African swine fever a worry for pork

The swine sector appears under the threat of what would be its version of Bovine spongiform encephalopathy (BSE), or at least have the same effect on markets.

African swine fever is a disease in hogs which currently has the world market for pigs and pork on edge.

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A recent story at www.producer.com noted the “disease is spreading across the gigantic Eurasian landmass, infecting pigs and wild boars from northeastern China to Belgium.

“Not only does it lead to mass-culling of animals in infected areas, but it can lead to export bans and exile from the world market.”

How serious is the threat? Well the same story noted “a major exporter that the Danes are building a border fence all the way along their border with Germany.”

The issue for Canada of course is the need to maintain market access to foreign countries.

Canada’s pork industry produces far more product than can be consumed domestically. Most of what is produced is sold to foreign markets.

In general terms, there is some definite optimism in the pork sector.

World market demand is strong and trending upward, whichthat should be good news for Canada.

But what would an outbreak of African swine fever in Canada do to the industry?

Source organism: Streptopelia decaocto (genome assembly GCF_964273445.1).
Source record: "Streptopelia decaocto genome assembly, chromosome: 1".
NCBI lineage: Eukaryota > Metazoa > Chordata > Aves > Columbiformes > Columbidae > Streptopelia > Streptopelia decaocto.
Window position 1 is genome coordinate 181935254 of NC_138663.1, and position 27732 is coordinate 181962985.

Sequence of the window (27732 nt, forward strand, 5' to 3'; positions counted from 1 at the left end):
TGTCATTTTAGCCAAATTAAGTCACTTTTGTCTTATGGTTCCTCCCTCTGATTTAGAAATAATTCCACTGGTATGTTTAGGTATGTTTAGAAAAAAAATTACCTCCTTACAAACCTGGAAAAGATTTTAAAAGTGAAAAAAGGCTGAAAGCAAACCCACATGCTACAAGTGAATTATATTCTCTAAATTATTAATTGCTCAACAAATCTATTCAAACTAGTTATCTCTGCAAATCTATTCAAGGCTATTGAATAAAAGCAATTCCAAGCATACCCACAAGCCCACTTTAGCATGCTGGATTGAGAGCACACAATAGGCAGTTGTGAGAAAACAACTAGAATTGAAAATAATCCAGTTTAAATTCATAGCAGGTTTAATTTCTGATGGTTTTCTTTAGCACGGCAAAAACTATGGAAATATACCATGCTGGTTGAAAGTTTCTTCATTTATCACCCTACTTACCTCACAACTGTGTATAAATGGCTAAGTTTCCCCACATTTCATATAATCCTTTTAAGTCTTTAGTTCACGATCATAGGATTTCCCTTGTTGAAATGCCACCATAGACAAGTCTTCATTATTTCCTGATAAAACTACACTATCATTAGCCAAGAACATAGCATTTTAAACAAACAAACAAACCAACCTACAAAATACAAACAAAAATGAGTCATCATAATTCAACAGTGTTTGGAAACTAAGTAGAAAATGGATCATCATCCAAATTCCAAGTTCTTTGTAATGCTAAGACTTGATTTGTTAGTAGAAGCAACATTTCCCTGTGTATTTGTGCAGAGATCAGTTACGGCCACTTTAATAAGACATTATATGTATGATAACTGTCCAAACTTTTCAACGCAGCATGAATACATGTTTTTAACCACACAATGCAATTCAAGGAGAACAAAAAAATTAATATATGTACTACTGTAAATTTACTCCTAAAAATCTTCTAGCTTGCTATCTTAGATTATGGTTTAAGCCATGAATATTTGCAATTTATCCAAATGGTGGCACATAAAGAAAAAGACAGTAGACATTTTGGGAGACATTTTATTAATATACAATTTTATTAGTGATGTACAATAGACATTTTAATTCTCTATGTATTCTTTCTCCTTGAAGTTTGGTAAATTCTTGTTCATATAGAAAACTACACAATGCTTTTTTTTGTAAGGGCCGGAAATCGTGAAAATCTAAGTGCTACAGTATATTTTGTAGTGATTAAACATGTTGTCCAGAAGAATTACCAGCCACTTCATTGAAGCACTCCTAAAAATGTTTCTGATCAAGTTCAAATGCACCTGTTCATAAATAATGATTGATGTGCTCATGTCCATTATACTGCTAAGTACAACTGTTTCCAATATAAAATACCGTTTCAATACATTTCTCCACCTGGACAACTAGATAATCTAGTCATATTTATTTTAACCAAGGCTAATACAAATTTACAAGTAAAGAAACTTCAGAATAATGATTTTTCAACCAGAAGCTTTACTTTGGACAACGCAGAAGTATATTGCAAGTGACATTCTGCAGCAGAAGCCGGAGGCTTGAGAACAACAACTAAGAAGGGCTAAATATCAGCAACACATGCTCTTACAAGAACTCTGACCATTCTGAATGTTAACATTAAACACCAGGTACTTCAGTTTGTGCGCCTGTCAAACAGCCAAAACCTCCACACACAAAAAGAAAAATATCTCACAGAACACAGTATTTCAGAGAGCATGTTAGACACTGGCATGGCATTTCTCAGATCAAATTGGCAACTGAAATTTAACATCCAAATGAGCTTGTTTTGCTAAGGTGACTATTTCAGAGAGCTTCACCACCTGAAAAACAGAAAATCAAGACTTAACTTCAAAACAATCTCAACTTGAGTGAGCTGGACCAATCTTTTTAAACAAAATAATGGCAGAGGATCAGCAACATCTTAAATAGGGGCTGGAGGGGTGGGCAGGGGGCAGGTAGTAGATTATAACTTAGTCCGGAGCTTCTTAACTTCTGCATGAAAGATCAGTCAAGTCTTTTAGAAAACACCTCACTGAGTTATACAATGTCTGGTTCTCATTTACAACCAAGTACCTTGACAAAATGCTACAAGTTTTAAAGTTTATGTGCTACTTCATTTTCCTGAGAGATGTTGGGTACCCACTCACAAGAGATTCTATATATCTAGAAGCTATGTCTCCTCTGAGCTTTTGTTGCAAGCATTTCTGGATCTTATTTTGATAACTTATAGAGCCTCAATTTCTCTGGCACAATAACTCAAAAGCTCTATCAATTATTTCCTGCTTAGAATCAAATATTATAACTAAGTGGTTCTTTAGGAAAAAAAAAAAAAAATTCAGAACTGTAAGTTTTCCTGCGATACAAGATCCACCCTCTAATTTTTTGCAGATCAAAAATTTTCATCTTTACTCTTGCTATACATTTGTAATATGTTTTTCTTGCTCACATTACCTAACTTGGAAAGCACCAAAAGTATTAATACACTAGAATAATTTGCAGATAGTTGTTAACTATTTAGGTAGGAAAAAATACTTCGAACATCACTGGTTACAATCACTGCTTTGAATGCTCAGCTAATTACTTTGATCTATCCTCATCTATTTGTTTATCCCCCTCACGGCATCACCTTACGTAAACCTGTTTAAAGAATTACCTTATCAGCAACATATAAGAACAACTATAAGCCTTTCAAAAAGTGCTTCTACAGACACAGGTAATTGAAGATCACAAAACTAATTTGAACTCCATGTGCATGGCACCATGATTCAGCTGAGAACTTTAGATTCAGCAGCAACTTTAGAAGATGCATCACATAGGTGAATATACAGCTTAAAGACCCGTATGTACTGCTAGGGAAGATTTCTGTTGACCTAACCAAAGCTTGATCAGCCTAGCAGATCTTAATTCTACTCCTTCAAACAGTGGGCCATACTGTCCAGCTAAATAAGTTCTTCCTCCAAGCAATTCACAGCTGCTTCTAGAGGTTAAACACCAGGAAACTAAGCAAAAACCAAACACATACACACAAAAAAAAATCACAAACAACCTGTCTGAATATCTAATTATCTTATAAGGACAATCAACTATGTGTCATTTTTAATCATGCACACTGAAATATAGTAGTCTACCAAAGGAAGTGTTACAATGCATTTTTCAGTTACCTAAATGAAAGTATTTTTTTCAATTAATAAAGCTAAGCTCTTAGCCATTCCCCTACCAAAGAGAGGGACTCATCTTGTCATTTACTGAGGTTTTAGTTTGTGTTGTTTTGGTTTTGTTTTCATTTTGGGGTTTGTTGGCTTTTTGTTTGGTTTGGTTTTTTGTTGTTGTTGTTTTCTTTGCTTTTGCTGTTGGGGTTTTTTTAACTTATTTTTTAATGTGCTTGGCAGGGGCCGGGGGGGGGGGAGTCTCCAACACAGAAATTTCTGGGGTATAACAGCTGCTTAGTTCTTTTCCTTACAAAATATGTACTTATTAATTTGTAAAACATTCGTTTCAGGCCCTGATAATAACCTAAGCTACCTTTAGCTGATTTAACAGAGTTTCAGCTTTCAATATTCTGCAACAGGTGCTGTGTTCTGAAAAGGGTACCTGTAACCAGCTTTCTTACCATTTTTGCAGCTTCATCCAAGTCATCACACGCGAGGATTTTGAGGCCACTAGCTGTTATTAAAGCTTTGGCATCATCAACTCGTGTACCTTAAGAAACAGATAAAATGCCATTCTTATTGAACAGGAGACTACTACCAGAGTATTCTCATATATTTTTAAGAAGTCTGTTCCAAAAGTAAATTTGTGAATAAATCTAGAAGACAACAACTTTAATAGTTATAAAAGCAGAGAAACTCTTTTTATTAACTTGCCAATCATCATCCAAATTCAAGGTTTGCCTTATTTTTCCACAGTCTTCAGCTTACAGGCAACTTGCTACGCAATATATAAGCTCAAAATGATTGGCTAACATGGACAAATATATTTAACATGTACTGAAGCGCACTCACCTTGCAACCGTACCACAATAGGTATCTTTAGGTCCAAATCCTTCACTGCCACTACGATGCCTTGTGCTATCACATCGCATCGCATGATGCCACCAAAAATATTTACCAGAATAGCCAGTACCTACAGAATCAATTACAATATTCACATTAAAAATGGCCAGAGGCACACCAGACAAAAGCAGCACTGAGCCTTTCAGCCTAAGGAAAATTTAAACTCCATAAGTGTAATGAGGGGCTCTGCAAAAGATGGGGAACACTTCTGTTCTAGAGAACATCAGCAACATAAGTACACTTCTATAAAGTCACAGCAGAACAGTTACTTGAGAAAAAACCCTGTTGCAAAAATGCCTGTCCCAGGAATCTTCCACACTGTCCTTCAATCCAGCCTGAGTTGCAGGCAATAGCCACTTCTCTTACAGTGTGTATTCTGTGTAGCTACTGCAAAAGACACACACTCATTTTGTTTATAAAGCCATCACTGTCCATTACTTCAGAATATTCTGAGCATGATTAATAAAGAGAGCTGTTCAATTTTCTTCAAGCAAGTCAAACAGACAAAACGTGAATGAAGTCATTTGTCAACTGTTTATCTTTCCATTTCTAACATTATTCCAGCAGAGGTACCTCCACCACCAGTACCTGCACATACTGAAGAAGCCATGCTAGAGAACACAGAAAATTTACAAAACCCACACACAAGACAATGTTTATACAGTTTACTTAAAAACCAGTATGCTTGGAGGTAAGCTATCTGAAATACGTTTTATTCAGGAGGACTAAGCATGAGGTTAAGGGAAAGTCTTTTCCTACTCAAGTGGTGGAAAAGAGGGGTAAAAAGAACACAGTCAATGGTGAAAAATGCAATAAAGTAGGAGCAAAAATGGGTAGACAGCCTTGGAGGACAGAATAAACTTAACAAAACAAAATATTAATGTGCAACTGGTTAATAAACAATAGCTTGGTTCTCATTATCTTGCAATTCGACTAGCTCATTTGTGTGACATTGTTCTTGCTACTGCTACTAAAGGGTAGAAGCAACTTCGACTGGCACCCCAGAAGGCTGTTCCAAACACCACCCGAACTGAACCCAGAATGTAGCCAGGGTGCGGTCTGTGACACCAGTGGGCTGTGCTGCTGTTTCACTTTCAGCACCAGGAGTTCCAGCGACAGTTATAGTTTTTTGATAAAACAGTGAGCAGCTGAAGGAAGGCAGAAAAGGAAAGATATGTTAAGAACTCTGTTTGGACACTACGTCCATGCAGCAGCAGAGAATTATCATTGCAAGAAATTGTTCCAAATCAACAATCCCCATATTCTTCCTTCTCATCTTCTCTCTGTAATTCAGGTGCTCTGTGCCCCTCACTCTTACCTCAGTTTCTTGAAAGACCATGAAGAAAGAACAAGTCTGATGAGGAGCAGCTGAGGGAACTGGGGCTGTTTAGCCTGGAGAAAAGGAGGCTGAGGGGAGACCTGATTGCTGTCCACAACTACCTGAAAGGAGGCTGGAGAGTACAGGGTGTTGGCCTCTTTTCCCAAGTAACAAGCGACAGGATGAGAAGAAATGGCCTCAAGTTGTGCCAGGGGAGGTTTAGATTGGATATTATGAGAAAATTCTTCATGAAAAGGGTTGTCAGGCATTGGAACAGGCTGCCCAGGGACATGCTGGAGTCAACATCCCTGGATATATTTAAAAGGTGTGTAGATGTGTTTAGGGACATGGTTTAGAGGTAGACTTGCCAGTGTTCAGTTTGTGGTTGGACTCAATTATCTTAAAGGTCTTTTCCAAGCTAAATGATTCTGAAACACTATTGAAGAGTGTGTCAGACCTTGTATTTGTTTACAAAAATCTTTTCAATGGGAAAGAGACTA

If we remember back to 1993 when the first case of BSE in recent time was discovered in Canada, the reaction of world markets was a swift closing of access. That left Canada with a glut of beef and a domestic market too small to effectively eat the problem away. The beef sector, starting with producers lost hundreds of millions.

The world market for pork does have one major difference. China has the largest herd of pigs of any country, but because it also consumes most of the production domestically, its exports are limited. Further, China has ASF.

According to a January story from Reuters, “China has culled 916,000 pigs after around 100 outbreaks of African swine fever in the country”, and “the disease continues to spread to new regions and larger farms.”

The likelihood China closes borders is less likely than was the case of almost every country when BSE hit.

Also, unlike BSE, there isn’t the fear of ASF passing to humansReactions, should an outbreak occur, will be related to protecting a country’s domestic pig herd as the disease is deadly, and without a vaccine.

That said, ASF could become a political pawn as well, used as a way to impact trade with certain countries for political rather than health motivations.

For the pork sector, the disease will certainly be a cloud on the horizon to keep a very close eye on.

© Copyright Yorkton This Week

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